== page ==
In only his second year with the BlownZ project car and his first year of serious competition, James has made an impressive push from the bottom to the top that culminated in an impressive sub-record and winning run with a 7.35 at 189 mph at the NMCA West Finals in Bakersfield in October. His team’s ability to quickly learn and adapt was aptly demonstrated as they improved their year-over-year performance by well over half a second. His accomplishments have been further recognized as the NMCA West community recently nominated him for Rookie of the Year honors.
After several late nights of car banter and a few races crewing together, James, Eric, and I came up with the idea for a LSX race engine build for 2014. In this project I would not only build a new engine but also author a complete article series on the build, highlighting the installation and the racing performance of the engine in my ’68 Camaro for 2014. In addition, we would pair together to form an informal partnership to race in 2014.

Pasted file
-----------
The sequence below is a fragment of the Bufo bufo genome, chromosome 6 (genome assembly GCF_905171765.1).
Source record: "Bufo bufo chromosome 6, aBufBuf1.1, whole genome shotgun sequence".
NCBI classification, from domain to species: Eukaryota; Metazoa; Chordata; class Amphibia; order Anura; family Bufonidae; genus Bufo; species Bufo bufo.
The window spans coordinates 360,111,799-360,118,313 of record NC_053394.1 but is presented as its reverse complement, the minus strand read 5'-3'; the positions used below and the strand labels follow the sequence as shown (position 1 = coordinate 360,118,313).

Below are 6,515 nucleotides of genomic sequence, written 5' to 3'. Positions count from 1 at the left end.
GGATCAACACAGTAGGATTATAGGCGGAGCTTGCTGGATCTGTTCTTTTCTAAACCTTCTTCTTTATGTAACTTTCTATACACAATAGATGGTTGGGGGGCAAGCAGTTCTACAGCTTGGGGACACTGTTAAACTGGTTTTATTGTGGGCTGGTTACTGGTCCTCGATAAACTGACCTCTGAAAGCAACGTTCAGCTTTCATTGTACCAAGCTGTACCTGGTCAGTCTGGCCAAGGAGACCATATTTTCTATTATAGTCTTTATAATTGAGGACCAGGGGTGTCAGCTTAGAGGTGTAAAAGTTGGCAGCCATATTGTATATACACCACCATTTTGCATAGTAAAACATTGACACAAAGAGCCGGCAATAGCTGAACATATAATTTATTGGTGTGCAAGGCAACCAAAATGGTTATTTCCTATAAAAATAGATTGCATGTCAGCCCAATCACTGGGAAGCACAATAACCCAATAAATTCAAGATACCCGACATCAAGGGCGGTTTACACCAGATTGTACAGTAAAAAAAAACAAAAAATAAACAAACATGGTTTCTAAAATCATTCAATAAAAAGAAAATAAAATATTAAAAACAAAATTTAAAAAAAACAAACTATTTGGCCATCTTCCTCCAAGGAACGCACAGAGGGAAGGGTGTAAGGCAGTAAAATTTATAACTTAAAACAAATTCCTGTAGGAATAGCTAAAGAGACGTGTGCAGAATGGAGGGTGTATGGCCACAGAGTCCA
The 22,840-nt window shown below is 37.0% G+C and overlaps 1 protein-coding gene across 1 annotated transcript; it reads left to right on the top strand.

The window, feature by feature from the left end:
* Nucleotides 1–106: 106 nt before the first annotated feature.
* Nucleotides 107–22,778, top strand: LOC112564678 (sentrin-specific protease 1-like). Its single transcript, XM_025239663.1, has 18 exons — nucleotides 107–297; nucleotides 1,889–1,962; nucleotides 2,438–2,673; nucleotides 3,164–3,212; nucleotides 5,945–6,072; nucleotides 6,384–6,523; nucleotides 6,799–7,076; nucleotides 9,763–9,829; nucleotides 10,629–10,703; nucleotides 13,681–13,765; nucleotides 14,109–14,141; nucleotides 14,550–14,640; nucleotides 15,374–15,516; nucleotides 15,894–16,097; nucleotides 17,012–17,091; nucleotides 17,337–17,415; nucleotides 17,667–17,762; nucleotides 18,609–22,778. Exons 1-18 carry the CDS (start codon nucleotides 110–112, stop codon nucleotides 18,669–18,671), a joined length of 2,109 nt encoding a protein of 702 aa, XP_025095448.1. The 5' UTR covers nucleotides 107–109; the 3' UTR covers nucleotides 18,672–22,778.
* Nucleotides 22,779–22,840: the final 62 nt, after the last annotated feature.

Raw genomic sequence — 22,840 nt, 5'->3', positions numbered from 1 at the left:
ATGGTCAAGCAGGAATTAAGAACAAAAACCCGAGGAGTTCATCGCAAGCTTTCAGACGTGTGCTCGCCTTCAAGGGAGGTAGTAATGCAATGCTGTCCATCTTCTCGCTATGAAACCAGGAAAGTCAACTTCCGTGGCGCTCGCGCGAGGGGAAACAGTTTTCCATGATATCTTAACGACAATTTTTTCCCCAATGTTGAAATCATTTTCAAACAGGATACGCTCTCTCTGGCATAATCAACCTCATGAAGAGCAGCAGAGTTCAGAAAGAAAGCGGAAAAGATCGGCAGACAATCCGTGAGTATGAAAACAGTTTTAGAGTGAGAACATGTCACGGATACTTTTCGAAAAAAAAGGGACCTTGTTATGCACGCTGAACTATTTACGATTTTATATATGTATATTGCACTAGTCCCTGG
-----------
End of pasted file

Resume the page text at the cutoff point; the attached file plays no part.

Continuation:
James’ engine is a 400ci ProCharger F1X-boosted Edelbrock/Curtis Boggs-headed LSR engine built by Late Model Engines. Although we aren’t going to spill the beans on the complete build for my ’68 Camaro just yet, we can say it will be a 400-430 cubic inch LSX built with top-flight components like Dart’s LS-Next Block, MAST’s MOZEZ heads, Holley EFI and a Vortech XB105 supercharger. More to come on that later…
Double the Data
The idea behind the relationship is simple. James and I will be able to take our programs to the next level by effectively doubling the data gathered in a given session and doubling the brain cooperative in analyzing that data. Essentially, the relationship will unify the efforts, resources and data of two capable teams into a singular machine with one goal – winning. In addition, we will use the off-season to unify the two programs in race-day processes and hardware as much as possible. The unification will be topped off with a “boost” from a set of sister LSX “bad boys” taking the reigns in each engine bay.